Companies also have a huge exposure to foreign exchange and derivative markets. For example, they often sell product forward but may have to purchase stock from farmers at a higher price if their price forecasts are incorrect.

The ideal investment is a low risk business with high margins and good growth prospects. Unfortunately New Zealand meat processing is almost the complete opposite of this as stock numbers are falling, it is a high risk industry and PPCS had negative ebit in the August 2007 year, while Affco had an ebit margin of just 0.9 per cent for the September 2007 year.

Meanwhile, Sanford had a 9.9 per cent ebit margin in the September 2007 year, even though it was also adversely affected by the high New Zealand dollar. The big difference between the fishing group and the meat companies is that the former has direct access to its raw material through quotas whereas the latter have to compete with one another to purchase stock from farmers.

Affco, the only remaining listed meat processing company, was established in 1904 as Auckland Farmers’ Freezing Co-operative. It took a big step forward in 1986 when it purchased the Taumarunui and Whangarei works from R&W Hellaby and in 1990 when it acquired the Feilding, Longburn, Imlay, Waingawa, Wairoa and Waitara plants from Waitaki International.

Affco listed on the NZX in May 1995 following the issue of 100 million shares to the public at 50c each. The company, which has been a woeful investment performer, is now controlled by the Talley family.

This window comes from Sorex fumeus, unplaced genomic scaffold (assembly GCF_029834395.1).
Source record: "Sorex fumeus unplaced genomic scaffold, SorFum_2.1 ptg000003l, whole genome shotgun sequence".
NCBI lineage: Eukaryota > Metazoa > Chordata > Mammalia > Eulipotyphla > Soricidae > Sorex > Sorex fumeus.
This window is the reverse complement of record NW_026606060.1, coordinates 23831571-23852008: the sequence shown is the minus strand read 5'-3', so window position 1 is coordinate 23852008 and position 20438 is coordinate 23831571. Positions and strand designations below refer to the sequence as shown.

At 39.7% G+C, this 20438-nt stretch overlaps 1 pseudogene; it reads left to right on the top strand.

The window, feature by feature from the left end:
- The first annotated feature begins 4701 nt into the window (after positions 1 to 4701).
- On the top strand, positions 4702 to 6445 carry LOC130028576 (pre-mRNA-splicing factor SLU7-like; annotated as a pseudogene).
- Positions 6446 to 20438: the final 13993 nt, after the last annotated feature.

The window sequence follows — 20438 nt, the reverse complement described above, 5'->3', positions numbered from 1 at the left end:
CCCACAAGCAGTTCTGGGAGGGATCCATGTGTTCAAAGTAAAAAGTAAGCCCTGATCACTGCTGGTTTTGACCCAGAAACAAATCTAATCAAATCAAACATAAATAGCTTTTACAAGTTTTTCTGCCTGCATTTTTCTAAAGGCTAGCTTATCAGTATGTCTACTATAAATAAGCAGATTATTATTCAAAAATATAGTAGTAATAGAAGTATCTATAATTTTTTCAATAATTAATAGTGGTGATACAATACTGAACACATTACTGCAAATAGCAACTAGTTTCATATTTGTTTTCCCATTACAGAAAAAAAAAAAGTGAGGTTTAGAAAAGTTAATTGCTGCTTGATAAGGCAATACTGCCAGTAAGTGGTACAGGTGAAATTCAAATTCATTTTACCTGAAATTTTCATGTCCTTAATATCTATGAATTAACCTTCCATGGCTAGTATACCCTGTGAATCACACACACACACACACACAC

It is difficult to know where Affco is heading because its disclosure has been dreadful since the Talleys took control and its annual report and other shareholder publications offer minimal insights.

The group’s most recent initiative has been the establishment of Dairy Trust of which it owns 44 per cent. Dairy Trust has purchased a 52.4 per cent shareholding in Open Country Cheese but the latest Affco annual report has little information on Dairy Trust and its future strategy.

Why did the Talleys invest in Affco, and then diversify into dairy, when the meat sector needs far more investment in marketing and downstream operations? Although neither Affco nor the other meat processing companies have investment appeal sheep and beef cattle could be on the threshold of a meaningful upturn.

This is based on a number of factors. World population has risen from 3.7 billion in 1970 to 6.7 billion at present and is estimated to reach 7.3 billion by 2015. Population growth will reduce the land available for agriculture. Incomes will rise and red meat will become more affordable, most food prices have risen in recent years but red meats have lagged behind. There has been a substantial reduction in livestock numbers, particularly in Australasia. And the New Zealand dollar is expected to ease.

The sceptics will argue that these features have been in place for a while and the price of land will continue to increase as farmers convert to dairy making. This will make it more and more uneconomic for sheep and beef.

One thing is for sure, the country’s sheep and beef producers would be in a much better position if we had a meat processing industry with a more viable business model, particularly one that had made a far bigger commitment to the development of downstream marketing activities.

Where have all the sheep gone? (Livestock numbers in millions)






– Australia 





– New Zealand 





Beef cattle 





– Australia 





– New Zealand 





Dairy cattle 





– Australia





– New Zealand










– New Zealand





World population

6.7 billion

6.2 billion

5.4 billion

4.5 billion